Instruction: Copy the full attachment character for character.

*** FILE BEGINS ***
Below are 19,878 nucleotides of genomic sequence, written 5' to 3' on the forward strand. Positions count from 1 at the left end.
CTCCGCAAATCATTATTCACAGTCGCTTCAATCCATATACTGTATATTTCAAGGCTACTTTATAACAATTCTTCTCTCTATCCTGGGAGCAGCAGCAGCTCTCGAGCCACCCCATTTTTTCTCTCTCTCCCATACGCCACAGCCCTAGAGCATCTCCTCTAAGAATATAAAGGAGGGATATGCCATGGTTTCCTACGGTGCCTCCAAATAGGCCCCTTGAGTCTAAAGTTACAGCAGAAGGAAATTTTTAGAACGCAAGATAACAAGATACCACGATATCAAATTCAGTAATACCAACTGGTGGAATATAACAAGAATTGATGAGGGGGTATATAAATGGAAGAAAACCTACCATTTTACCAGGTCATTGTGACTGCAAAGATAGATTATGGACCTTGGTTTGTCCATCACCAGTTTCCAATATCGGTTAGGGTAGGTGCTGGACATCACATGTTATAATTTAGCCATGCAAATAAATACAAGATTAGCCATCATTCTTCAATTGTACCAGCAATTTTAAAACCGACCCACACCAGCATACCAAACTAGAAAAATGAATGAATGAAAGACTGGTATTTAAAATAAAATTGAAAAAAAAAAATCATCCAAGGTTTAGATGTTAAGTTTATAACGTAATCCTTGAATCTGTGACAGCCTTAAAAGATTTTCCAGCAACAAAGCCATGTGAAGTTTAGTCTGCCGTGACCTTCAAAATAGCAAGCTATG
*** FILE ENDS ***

Below are 19,878 nucleotides of genomic sequence, written 5' to 3' on the forward strand. Positions count from 1 at the left end.
CTCCGCAAATCATTATTCACAGTCGCTTCAATCCATATACTGTATATTTCAAGGCTACTTTATAACAATTCTTCTCTCTATCCTGGGAGCAGCAGCAGCTCTCGAGCCACCCCATTTTTTCTCTCTCTCCCATACGCCACAGCCCTAGAGCATCTCCTCTAAGAATATAAAGGAGGGATATGCCATGGTTTCCTACGGTGCCTCCAAATAGGCCCCTTGAGTCTAAAGTTACAGCAGAAGGAAATTTTTAGAACGCAAGATAACAAGATACCACGATATCAAATTCAGTAATACCAACTGGTGGAATATAACAAGAATTGATGAGGGGGTATATAAATGGAAGAAAACCTACCATTTTACCAGGTCATTGTGACTGCAAAGATAGATTATGGACCTTGGTTTGTCCATCACCAGTTTCCAATATCGGTTAGGGTAGGTGCTGGACATCACATGTTATAATTTAGCCATGCAAATAAATACAAGATTAGCCATCATTCTTCAATTGTACCAGCAATTTTAAAACCGACCCACACCAGCATACCAAACTAGAAAAATGAATGAATGAAAGACTGGTATTTAAAATAAAATTGAAAAAAAAAAATCATCCAAGGTTTAGATGTTAAGTTTATAACGTAATCCTTGAATCTGTGACAGCCTTAAAAGATTTTCCAGCAACAAAGCCATGTGAAGTTTAGTCTGCCGTGACCTTCAAAATAGCAAGCTATG